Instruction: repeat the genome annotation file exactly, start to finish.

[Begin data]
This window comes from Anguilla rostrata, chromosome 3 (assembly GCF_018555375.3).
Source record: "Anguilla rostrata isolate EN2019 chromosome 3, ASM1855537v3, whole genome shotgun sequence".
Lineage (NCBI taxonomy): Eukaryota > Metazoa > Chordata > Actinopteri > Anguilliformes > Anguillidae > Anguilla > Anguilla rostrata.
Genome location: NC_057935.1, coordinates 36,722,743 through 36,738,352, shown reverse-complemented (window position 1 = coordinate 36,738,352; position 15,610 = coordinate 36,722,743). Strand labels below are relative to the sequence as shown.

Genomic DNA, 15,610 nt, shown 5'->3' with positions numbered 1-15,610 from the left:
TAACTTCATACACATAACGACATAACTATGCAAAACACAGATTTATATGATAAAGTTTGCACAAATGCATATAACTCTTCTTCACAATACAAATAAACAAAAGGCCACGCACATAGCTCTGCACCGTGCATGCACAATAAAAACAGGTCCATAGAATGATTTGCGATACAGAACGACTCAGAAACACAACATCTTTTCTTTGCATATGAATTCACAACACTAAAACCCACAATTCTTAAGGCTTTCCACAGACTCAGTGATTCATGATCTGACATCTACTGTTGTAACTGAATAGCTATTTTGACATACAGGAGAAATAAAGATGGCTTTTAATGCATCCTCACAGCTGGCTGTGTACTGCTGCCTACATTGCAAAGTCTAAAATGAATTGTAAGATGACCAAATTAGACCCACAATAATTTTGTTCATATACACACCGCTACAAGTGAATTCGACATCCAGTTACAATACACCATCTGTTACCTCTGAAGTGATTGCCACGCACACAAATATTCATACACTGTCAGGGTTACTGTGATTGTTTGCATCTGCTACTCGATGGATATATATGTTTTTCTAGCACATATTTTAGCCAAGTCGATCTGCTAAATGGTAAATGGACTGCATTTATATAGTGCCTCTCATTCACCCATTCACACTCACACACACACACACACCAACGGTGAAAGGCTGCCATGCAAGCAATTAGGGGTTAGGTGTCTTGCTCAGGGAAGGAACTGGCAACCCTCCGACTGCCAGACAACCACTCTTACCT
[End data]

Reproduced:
This window comes from Anguilla rostrata, chromosome 3 (assembly GCF_018555375.3).
Source record: "Anguilla rostrata isolate EN2019 chromosome 3, ASM1855537v3, whole genome shotgun sequence".
Lineage (NCBI taxonomy): Eukaryota > Metazoa > Chordata > Actinopteri > Anguilliformes > Anguillidae > Anguilla > Anguilla rostrata.
Genome location: NC_057935.1, coordinates 36,722,743 through 36,738,352, shown reverse-complemented (window position 1 = coordinate 36,738,352; position 15,610 = coordinate 36,722,743). Strand labels below are relative to the sequence as shown.

Genomic DNA, 15,610 nt, shown 5'->3' with positions numbered 1-15,610 from the left:
TAACTTCATACACATAACGACATAACTATGCAAAACACAGATTTATATGATAAAGTTTGCACAAATGCATATAACTCTTCTTCACAATACAAATAAACAAAAGGCCACGCACATAGCTCTGCACCGTGCATGCACAATAAAAACAGGTCCATAGAATGATTTGCGATACAGAACGACTCAGAAACACAACATCTTTTCTTTGCATATGAATTCACAACACTAAAACCCACAATTCTTAAGGCTTTCCACAGACTCAGTGATTCATGATCTGACATCTACTGTTGTAACTGAATAGCTATTTTGACATACAGGAGAAATAAAGATGGCTTTTAATGCATCCTCACAGCTGGCTGTGTACTGCTGCCTACATTGCAAAGTCTAAAATGAATTGTAAGATGACCAAATTAGACCCACAATAATTTTGTTCATATACACACCGCTACAAGTGAATTCGACATCCAGTTACAATACACCATCTGTTACCTCTGAAGTGATTGCCACGCACACAAATATTCATACACTGTCAGGGTTACTGTGATTGTTTGCATCTGCTACTCGATGGATATATATGTTTTTCTAGCACATATTTTAGCCAAGTCGATCTGCTAAATGGTAAATGGACTGCATTTATATAGTGCCTCTCATTCACCCATTCACACTCACACACACACACACACCAACGGTGAAAGGCTGCCATGCAAGCAATTAGGGGTTAGGTGTCTTGCTCAGGGAAGGAACTGGCAACCCTCCGACTGCCAGACAACCACTCTTACCT